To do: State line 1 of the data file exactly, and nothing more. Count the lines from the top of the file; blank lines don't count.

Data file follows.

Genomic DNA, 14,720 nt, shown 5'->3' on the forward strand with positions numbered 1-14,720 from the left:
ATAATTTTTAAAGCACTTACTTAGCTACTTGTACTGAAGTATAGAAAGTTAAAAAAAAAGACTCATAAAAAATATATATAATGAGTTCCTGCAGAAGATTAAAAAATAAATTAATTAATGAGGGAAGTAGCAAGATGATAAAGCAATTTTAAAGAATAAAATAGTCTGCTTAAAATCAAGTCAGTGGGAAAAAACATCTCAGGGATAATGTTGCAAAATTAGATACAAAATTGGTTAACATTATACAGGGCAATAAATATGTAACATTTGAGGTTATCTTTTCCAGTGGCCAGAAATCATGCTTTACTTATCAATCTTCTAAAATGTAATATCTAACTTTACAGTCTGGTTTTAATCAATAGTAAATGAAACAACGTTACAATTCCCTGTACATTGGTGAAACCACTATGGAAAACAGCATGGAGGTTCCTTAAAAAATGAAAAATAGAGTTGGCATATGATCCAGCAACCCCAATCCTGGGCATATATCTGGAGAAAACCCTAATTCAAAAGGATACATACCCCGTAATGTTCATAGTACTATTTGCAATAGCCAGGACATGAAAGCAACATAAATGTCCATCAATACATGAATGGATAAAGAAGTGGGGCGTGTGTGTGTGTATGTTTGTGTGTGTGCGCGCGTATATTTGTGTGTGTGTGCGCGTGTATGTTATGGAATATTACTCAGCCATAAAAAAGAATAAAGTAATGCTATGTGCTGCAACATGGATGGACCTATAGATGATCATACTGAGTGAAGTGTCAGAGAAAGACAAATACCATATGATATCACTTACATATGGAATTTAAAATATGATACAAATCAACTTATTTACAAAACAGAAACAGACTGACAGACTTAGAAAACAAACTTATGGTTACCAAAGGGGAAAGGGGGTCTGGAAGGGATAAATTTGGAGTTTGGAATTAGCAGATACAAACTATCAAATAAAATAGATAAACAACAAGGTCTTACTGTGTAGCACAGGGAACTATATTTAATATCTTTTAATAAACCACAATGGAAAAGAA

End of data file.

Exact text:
Genomic DNA, 14,720 nt, shown 5'->3' on the forward strand with positions numbered 1-14,720 from the left: